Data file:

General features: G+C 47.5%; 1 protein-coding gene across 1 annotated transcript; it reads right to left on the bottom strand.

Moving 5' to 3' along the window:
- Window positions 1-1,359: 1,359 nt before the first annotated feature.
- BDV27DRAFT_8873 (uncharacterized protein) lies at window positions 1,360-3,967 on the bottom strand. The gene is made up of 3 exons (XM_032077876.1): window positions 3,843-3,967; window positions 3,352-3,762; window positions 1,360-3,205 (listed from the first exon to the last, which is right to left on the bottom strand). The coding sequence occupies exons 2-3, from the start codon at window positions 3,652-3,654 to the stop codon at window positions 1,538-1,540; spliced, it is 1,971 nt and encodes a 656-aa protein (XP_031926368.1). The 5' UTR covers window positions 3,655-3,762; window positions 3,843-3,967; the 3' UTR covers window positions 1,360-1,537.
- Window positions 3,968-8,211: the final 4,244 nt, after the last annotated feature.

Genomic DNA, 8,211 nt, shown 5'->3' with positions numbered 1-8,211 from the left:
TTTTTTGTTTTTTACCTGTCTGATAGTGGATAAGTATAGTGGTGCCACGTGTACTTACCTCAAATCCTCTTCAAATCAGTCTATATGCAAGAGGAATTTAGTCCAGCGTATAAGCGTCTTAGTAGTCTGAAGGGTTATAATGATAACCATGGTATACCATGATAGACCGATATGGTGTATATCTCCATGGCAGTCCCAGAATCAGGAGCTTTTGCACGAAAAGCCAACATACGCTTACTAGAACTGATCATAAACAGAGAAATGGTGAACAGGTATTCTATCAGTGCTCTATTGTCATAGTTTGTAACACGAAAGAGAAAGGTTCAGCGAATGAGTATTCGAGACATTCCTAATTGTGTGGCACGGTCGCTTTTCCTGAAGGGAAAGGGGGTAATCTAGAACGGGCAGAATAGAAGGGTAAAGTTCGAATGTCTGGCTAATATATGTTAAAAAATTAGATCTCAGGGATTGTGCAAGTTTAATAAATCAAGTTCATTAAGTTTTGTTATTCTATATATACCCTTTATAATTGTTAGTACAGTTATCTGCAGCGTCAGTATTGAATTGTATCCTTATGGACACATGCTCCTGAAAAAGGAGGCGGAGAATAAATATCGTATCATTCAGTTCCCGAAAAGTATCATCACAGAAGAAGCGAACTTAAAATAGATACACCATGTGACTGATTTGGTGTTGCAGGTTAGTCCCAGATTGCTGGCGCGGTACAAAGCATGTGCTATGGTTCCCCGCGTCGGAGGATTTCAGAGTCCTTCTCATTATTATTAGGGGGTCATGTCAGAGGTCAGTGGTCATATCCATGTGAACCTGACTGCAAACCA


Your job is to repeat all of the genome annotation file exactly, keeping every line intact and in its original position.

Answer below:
General features: G+C 47.5%; 1 protein-coding gene across 1 annotated transcript; it reads right to left on the bottom strand.

Moving 5' to 3' along the window:
- Window positions 1-1,359: 1,359 nt before the first annotated feature.
- BDV27DRAFT_8873 (uncharacterized protein) lies at window positions 1,360-3,967 on the bottom strand. The gene is made up of 3 exons (XM_032077876.1): window positions 3,843-3,967; window positions 3,352-3,762; window positions 1,360-3,205 (listed from the first exon to the last, which is right to left on the bottom strand). The coding sequence occupies exons 2-3, from the start codon at window positions 3,652-3,654 to the stop codon at window positions 1,538-1,540; spliced, it is 1,971 nt and encodes a 656-aa protein (XP_031926368.1). The 5' UTR covers window positions 3,655-3,762; window positions 3,843-3,967; the 3' UTR covers window positions 1,360-1,537.
- Window positions 3,968-8,211: the final 4,244 nt, after the last annotated feature.

Genomic DNA, 8,211 nt, shown 5'->3' with positions numbered 1-8,211 from the left:
TTTTTTGTTTTTTACCTGTCTGATAGTGGATAAGTATAGTGGTGCCACGTGTACTTACCTCAAATCCTCTTCAAATCAGTCTATATGCAAGAGGAATTTAGTCCAGCGTATAAGCGTCTTAGTAGTCTGAAGGGTTATAATGATAACCATGGTATACCATGATAGACCGATATGGTGTATATCTCCATGGCAGTCCCAGAATCAGGAGCTTTTGCACGAAAAGCCAACATACGCTTACTAGAACTGATCATAAACAGAGAAATGGTGAACAGGTATTCTATCAGTGCTCTATTGTCATAGTTTGTAACACGAAAGAGAAAGGTTCAGCGAATGAGTATTCGAGACATTCCTAATTGTGTGGCACGGTCGCTTTTCCTGAAGGGAAAGGGGGTAATCTAGAACGGGCAGAATAGAAGGGTAAAGTTCGAATGTCTGGCTAATATATGTTAAAAAATTAGATCTCAGGGATTGTGCAAGTTTAATAAATCAAGTTCATTAAGTTTTGTTATTCTATATATACCCTTTATAATTGTTAGTACAGTTATCTGCAGCGTCAGTATTGAATTGTATCCTTATGGACACATGCTCCTGAAAAAGGAGGCGGAGAATAAATATCGTATCATTCAGTTCCCGAAAAGTATCATCACAGAAGAAGCGAACTTAAAATAGATACACCATGTGACTGATTTGGTGTTGCAGGTTAGTCCCAGATTGCTGGCGCGGTACAAAGCATGTGCTATGGTTCCCCGCGTCGGAGGATTTCAGAGTCCTTCTCATTATTATTAGGGGGTCATGTCAGAGGTCAGTGGTCATATCCATGTGAACCTGACTGCAAACCA